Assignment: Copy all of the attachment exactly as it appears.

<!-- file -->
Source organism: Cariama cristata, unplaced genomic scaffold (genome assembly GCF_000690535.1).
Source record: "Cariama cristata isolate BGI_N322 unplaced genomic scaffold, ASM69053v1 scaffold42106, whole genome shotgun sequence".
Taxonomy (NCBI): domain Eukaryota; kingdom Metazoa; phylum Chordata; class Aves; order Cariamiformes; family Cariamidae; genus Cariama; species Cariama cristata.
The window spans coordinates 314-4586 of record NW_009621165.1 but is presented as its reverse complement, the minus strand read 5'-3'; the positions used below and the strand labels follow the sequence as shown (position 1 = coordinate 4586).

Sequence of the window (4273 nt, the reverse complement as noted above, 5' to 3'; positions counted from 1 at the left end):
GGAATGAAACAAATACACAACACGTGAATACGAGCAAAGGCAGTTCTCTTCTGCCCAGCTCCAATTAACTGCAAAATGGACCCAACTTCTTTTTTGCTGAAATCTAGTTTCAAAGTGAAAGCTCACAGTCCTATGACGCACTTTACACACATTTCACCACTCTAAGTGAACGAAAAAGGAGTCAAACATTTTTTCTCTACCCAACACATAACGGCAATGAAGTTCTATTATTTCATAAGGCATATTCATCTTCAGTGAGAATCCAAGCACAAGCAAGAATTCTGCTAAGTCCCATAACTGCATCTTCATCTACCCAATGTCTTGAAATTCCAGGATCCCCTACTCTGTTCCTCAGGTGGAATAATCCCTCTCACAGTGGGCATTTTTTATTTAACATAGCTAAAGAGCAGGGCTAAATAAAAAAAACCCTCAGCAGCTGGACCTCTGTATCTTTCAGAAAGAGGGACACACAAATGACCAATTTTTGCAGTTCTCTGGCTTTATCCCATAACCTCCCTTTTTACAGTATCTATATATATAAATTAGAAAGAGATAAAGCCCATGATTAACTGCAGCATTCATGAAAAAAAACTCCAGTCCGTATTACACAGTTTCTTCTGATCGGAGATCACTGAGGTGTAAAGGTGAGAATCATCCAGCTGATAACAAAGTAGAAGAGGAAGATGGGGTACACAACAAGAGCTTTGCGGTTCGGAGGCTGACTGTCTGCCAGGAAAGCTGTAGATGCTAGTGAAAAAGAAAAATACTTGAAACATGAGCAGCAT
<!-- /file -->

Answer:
Source organism: Cariama cristata, unplaced genomic scaffold (genome assembly GCF_000690535.1).
Source record: "Cariama cristata isolate BGI_N322 unplaced genomic scaffold, ASM69053v1 scaffold42106, whole genome shotgun sequence".
Taxonomy (NCBI): domain Eukaryota; kingdom Metazoa; phylum Chordata; class Aves; order Cariamiformes; family Cariamidae; genus Cariama; species Cariama cristata.
The window spans coordinates 314-4586 of record NW_009621165.1 but is presented as its reverse complement, the minus strand read 5'-3'; the positions used below and the strand labels follow the sequence as shown (position 1 = coordinate 4586).

Sequence of the window (4273 nt, the reverse complement as noted above, 5' to 3'; positions counted from 1 at the left end):
GGAATGAAACAAATACACAACACGTGAATACGAGCAAAGGCAGTTCTCTTCTGCCCAGCTCCAATTAACTGCAAAATGGACCCAACTTCTTTTTTGCTGAAATCTAGTTTCAAAGTGAAAGCTCACAGTCCTATGACGCACTTTACACACATTTCACCACTCTAAGTGAACGAAAAAGGAGTCAAACATTTTTTCTCTACCCAACACATAACGGCAATGAAGTTCTATTATTTCATAAGGCATATTCATCTTCAGTGAGAATCCAAGCACAAGCAAGAATTCTGCTAAGTCCCATAACTGCATCTTCATCTACCCAATGTCTTGAAATTCCAGGATCCCCTACTCTGTTCCTCAGGTGGAATAATCCCTCTCACAGTGGGCATTTTTTATTTAACATAGCTAAAGAGCAGGGCTAAATAAAAAAAACCCTCAGCAGCTGGACCTCTGTATCTTTCAGAAAGAGGGACACACAAATGACCAATTTTTGCAGTTCTCTGGCTTTATCCCATAACCTCCCTTTTTACAGTATCTATATATATAAATTAGAAAGAGATAAAGCCCATGATTAACTGCAGCATTCATGAAAAAAAACTCCAGTCCGTATTACACAGTTTCTTCTGATCGGAGATCACTGAGGTGTAAAGGTGAGAATCATCCAGCTGATAACAAAGTAGAAGAGGAAGATGGGGTACACAACAAGAGCTTTGCGGTTCGGAGGCTGACTGTCTGCCAGGAAAGCTGTAGATGCTAGTGAAAAAGAAAAATACTTGAAACATGAGCAGCAT